By the way, both dove babies are still alive!

57 Comments

Filed under #AmWriting, #writerlife, #writerslife, Arizona, Cats and Other Animals, Writing

57 responses to “An Unintended Visitor

  1. We get them occasionally here. They are very majestic but as soon as they come all the birds disappear. They will hang around watching for a long time before they move on. I think they are great mouse catchers too.

  2. Fascinating – with a reassuring last sentence

  3. A happy ending! Just what I needed today.

  4. We have a lot of red-tailed hawks in our back yard. They like to hunt to birds that frequent our feeder. I think your visitor came to the right house!

    • I wonder if you have hawk nests near you! Funny you should mention coming to the right house. I have to say that I can’t imagine not helping the hawk, but judging by the number of people on next-door app that thanked me I have to believe there are a lot of people who wouldn’t do so. Or at least people assume others wouldn’t. That saddens me.

  5. Luanne, this is such a wonderful example of your never failing rescue instincts for all creatures. I am deeply moved by your efforts for this visitor who couldn’t have landed on a better patio. Bless your hearts.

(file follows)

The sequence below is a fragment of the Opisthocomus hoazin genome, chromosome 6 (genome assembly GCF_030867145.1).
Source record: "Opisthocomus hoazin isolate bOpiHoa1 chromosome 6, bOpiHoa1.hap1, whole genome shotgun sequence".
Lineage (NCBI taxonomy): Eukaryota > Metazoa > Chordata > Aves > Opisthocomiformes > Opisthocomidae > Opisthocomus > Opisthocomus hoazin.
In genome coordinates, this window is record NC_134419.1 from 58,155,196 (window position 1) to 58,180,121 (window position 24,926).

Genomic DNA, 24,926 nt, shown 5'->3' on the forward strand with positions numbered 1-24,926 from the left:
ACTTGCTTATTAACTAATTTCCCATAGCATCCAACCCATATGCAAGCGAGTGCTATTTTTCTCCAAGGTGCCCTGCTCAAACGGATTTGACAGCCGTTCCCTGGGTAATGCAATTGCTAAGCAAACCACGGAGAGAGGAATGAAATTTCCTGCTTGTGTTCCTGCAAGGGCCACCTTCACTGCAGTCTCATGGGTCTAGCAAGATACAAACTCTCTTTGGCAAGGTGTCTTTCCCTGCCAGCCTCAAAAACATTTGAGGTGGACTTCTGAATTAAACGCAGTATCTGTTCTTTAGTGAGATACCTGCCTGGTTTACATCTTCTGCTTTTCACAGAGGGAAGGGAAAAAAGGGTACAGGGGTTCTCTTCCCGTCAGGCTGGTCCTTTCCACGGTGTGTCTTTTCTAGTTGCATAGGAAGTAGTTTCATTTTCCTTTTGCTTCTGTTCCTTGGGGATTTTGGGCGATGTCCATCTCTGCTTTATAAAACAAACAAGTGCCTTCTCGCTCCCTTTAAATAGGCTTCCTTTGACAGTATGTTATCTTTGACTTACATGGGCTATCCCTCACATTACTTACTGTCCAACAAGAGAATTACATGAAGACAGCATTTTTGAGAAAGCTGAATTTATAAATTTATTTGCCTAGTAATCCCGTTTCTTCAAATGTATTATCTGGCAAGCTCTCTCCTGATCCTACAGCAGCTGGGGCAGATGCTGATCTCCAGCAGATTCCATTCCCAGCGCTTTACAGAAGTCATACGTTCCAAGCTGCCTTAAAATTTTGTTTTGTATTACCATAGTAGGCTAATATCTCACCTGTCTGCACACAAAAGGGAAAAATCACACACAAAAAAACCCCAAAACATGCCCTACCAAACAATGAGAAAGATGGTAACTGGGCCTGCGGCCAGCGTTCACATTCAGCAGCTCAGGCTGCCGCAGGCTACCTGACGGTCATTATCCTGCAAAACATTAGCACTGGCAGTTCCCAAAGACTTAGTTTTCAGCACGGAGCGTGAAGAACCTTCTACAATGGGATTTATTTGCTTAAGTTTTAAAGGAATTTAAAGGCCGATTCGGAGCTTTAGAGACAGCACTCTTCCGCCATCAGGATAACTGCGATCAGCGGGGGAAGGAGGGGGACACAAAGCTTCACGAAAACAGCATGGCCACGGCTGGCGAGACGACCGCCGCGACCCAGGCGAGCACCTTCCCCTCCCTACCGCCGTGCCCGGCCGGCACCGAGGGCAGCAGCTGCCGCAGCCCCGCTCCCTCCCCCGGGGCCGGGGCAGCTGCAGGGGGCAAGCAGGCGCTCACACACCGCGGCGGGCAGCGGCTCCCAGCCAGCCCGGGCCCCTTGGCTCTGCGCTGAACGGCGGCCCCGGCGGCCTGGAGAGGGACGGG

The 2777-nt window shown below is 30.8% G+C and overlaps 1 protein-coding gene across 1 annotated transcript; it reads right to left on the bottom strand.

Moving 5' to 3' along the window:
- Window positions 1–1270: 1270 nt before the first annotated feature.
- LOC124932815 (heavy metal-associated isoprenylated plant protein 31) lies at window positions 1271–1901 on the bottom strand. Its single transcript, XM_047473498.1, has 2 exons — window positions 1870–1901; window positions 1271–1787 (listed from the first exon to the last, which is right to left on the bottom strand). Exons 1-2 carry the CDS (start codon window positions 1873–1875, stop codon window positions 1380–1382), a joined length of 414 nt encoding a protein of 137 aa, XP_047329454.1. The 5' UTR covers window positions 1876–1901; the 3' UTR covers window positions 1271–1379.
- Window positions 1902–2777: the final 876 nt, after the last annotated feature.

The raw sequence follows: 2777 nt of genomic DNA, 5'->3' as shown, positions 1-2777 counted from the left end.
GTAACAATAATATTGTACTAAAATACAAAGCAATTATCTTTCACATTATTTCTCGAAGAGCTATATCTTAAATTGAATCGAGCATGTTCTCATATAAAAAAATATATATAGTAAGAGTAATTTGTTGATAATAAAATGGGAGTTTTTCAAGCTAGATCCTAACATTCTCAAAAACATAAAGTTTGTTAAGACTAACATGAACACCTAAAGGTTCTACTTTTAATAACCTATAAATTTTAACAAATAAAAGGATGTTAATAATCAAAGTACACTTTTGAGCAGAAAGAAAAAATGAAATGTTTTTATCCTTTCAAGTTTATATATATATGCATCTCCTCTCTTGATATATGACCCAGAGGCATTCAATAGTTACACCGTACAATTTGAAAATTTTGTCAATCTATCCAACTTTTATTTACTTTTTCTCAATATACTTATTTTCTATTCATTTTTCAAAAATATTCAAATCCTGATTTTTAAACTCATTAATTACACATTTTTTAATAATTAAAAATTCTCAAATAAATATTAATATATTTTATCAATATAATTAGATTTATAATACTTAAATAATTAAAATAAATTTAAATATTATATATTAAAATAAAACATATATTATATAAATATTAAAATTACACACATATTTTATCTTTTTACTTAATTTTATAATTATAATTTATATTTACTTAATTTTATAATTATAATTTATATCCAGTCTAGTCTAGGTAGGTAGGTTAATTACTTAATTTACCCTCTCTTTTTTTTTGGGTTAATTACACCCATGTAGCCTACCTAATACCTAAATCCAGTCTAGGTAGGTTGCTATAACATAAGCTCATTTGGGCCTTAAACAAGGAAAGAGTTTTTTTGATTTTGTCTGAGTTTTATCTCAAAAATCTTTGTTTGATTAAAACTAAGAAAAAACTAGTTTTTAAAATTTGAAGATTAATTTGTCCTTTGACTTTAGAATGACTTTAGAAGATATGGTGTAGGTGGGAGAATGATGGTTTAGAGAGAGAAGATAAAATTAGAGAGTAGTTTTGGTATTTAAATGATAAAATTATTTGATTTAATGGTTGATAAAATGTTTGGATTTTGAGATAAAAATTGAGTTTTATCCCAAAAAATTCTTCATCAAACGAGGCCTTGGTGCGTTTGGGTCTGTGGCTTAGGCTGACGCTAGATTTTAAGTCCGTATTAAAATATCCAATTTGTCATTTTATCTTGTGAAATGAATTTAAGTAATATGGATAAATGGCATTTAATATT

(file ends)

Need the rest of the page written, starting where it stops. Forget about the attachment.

• Aw, thanks, Sheila. I think anybody who cares about others and the world around them would do the same although I admit it’s come to my attention since then that there are those who would not. I can’t understand that. Hope your week is particularly good!

    • My sentiments exactly, Sheila! I was also moved by Luanne’s care for the hawk’s well-being.

  6. What an adventure, and such an auspicious visitor!

  7. I hope she recovers. She seems quite listless. You’d expect her to struggle a lot more to avoid being netted. I wonder if she flew into your window and stunned herself. Poor thing. Anyway, it’s good that you got some help for her.

    • That is what they were thinking. Apparently if they get a concussion they can’t fly. The other worry would be rat poison, but it seems odd she would camp out by us to die.

  8. I just love birds of prey. We see a lot where I live in rural France. We have two buzzards who regularly circle our property. I loved your tale and glad that the hawk was OK.

  9. The rescue was impressive, and your actions equally impressive. Tri-Bird Rescue is near me, and it has national status. Regardless, these bird lovers are doing great work. Congratulations on your efforts to save one of nature’s majestic creatures.

    • Oh, wonderful to have a big bird rescue near you! Yes, the one here is good. They used to be very close to my house, but then were able to build a facility past the airport that is more state of the art and has an ICU unit! Thank you, Sally!